No memories whatsoever of her own phantom milestone or focus on the Irish “troubles.” With good reason — it didn’t exist.
Ireland next appeared in Hillary’s memoirs in her description of the Clinton’s 1995 visit to Belfast and Dublin. According to Hillary, while Bill met with the “various factions” of Irish politics, she met with women leaders of the peace movement. Rather than discuss the difficulties of the peace process and her isolation from the action, Hillary focused on a teapot used by the women:
“They poured tea from ordinary stainless steel teapots, and when I remarked how well they kept the tea warm, Joyce insisted that I take a pot to remember them by. I used that dented teapot every day in our small family kitchen in the White House…”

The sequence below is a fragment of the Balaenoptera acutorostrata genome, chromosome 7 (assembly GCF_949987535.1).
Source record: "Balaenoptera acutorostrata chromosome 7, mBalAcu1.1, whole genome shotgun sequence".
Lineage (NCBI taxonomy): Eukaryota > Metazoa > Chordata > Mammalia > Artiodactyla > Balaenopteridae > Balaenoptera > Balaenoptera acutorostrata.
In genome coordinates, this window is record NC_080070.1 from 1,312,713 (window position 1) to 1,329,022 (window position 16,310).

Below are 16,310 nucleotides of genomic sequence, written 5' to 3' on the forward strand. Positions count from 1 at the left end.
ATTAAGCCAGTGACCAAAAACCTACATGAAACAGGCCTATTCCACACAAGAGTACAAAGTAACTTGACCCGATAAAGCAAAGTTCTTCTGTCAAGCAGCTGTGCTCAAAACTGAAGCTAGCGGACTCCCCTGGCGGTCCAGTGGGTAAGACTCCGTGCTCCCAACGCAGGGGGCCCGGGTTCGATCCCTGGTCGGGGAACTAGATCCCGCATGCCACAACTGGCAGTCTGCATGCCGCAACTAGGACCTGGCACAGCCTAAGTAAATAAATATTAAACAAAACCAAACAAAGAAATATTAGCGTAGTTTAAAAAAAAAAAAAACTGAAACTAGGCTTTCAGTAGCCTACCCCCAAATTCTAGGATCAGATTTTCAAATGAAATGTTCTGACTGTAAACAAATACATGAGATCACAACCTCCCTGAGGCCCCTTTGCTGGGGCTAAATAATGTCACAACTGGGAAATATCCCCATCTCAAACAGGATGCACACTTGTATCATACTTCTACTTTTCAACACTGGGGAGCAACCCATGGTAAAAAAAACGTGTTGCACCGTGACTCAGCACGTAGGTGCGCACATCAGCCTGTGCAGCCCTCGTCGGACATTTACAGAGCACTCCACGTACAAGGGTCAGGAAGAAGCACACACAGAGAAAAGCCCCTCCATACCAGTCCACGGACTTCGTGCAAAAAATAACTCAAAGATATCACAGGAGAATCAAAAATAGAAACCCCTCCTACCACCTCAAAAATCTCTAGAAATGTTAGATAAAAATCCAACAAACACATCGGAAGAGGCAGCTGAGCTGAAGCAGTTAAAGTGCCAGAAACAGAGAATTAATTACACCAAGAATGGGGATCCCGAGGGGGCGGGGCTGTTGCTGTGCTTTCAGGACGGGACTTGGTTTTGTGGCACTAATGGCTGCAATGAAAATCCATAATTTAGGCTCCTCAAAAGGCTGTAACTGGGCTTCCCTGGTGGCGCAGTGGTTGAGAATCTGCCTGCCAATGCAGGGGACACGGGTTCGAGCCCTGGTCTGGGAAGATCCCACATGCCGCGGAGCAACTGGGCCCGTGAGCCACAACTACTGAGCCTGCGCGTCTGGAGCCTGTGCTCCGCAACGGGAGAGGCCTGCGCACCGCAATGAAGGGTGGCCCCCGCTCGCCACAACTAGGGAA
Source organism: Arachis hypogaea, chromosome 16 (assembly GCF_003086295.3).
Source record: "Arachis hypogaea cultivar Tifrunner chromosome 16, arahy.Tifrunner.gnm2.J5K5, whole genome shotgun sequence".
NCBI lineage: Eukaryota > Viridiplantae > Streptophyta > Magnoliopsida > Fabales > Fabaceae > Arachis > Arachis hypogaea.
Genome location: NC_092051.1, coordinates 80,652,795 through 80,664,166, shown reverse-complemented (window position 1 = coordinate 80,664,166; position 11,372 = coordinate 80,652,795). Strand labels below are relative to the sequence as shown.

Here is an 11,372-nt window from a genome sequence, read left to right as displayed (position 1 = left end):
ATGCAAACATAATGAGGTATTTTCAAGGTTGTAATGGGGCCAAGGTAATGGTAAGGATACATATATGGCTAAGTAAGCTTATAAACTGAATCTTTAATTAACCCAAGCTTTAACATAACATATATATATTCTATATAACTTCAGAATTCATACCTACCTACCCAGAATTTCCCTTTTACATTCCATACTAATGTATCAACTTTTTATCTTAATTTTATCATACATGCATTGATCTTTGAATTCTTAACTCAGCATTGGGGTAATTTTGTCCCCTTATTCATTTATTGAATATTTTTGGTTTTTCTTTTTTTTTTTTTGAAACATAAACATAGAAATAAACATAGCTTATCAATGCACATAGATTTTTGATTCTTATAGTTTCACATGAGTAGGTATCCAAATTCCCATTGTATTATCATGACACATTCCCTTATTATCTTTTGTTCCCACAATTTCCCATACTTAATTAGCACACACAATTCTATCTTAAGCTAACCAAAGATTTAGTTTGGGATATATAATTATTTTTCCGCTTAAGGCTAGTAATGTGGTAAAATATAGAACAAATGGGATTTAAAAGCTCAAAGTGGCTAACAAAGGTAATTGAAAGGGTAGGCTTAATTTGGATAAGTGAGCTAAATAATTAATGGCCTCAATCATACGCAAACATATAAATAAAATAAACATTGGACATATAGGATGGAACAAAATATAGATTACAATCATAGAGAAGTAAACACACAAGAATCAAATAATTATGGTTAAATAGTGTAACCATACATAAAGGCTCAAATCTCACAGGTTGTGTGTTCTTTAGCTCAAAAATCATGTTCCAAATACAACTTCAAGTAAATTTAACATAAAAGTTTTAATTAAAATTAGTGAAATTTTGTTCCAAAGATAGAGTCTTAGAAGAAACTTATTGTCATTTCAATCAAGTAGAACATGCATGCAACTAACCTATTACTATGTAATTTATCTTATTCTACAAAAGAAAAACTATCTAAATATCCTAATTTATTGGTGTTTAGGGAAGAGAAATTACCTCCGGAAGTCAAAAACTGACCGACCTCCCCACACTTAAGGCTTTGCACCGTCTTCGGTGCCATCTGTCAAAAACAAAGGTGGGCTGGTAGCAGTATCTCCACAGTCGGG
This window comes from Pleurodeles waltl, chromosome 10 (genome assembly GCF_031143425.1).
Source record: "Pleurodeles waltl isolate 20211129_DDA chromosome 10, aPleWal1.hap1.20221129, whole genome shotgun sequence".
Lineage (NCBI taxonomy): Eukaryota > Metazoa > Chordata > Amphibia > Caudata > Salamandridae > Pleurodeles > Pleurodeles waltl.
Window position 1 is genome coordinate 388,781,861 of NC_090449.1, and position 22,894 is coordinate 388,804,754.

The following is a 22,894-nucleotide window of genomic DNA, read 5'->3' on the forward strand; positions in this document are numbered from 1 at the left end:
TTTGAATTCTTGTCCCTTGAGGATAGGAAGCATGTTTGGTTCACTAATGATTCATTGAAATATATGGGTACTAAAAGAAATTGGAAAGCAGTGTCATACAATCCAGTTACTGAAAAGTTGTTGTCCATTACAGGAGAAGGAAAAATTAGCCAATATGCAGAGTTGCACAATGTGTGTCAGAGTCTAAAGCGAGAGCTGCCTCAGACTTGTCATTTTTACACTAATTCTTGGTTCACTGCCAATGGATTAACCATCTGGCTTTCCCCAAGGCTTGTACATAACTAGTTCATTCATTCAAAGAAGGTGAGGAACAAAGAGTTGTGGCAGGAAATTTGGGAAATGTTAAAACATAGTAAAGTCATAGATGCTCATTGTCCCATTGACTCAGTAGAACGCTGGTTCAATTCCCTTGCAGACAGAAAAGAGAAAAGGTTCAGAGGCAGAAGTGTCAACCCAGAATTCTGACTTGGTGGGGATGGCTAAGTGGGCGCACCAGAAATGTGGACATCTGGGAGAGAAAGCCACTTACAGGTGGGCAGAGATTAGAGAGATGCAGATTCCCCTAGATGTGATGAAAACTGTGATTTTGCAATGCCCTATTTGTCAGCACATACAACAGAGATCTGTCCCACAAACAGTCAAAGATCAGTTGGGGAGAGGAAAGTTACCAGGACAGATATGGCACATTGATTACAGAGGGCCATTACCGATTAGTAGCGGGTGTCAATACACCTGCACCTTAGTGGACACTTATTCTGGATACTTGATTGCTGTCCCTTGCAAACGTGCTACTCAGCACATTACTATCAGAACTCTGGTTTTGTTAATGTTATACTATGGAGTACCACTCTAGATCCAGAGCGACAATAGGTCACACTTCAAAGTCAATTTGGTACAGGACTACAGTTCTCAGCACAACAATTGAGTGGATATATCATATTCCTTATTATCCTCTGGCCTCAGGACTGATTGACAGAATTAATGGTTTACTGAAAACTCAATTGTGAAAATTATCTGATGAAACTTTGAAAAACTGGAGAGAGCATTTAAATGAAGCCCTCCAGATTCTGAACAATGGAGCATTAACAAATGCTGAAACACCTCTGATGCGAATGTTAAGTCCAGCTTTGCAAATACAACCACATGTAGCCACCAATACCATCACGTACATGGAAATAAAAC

Other than describing the women’s fear when their sons left the house and their support for a ceasefire and an end to the violence, Hillary doesn’t cover much policy.
She then describes a visit to Derry to meet John Hume, the charming Nobel Peace Prize winner, where “tens of thousands thronged the streets in the freezing cold to roar approval of Bill and America, and I was filled with pride and respect for my husband.”
After Derry, the Clintons went to Belfast to light the Christmas tree in front of City Hall. Following the ceremony, they attended a reception.
No mention of Hillary’s deep involvement in any part of the peace process.
She must have forgotten in all of the excitement.
She mentions Bill’s speeches and meeting Ted Kennedy’s sister, the Irish president, the U.S. ambassador, and the Nobel Prize winning poet Seamus Heaney. Bono and the Clintons went shopping and tried to trace Bill Clinton’s mother’s genealogy.
Not exactly heavy-duty diplomacy.
Later, she described the setback to the peace process in Omagh, Northern Ireland, where a car bomb killed 28 people and injured hundreds of others, “damaging the peace process that Bill had worked so long and hard to nurture with Irish leaders.” (Emphasis added)